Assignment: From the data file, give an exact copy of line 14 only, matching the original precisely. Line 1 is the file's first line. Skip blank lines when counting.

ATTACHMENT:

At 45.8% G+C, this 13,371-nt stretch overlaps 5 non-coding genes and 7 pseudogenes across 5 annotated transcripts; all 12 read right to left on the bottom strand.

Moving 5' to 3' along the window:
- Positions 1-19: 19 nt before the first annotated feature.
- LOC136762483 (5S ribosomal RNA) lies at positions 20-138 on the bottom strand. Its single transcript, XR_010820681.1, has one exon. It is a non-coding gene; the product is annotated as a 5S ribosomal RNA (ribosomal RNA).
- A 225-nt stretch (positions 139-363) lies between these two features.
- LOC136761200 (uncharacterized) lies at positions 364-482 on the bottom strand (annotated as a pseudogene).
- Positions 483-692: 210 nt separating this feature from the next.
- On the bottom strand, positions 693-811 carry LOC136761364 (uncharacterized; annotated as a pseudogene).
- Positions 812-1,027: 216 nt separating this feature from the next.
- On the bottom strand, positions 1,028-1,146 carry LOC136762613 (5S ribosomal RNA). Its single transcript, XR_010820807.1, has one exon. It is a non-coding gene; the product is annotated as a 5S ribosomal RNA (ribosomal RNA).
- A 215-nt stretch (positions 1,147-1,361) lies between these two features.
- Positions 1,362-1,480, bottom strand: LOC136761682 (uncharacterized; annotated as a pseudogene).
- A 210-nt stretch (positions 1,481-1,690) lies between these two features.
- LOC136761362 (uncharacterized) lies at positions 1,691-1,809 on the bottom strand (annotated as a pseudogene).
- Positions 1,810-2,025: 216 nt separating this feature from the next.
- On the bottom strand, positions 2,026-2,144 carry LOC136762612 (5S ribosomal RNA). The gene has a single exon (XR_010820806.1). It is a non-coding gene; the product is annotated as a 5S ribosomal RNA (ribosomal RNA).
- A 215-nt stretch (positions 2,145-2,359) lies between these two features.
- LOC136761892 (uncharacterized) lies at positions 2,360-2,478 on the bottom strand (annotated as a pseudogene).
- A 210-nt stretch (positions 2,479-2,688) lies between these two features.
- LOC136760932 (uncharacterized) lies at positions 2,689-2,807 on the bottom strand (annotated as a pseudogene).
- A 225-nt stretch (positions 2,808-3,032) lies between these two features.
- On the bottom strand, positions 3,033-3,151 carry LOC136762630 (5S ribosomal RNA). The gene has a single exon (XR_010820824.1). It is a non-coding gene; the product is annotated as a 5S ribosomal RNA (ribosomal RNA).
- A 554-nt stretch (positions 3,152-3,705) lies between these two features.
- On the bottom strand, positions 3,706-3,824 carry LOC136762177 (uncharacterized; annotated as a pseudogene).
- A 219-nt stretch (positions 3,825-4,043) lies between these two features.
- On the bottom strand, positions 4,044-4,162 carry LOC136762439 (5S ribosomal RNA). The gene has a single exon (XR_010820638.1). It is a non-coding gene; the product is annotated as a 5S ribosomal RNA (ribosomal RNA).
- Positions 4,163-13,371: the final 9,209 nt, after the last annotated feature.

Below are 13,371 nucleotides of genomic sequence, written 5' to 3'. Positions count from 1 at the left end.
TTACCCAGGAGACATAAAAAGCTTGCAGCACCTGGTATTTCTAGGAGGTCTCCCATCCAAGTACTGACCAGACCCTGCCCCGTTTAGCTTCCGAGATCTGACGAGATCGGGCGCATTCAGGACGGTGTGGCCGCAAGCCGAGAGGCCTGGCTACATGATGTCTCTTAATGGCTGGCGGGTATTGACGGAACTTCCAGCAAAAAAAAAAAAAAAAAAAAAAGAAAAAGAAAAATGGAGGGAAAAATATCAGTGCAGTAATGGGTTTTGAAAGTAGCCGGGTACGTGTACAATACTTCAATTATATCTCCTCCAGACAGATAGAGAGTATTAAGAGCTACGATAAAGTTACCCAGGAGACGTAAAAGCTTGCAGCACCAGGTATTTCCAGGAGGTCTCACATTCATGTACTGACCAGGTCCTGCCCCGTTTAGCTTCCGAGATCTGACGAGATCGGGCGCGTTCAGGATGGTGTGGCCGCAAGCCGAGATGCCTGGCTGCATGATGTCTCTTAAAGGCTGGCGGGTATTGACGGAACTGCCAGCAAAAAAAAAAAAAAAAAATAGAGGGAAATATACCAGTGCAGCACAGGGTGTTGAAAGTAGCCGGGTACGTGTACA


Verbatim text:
- LOC136761362 (uncharacterized) lies at positions 1,691-1,809 on the bottom strand (annotated as a pseudogene).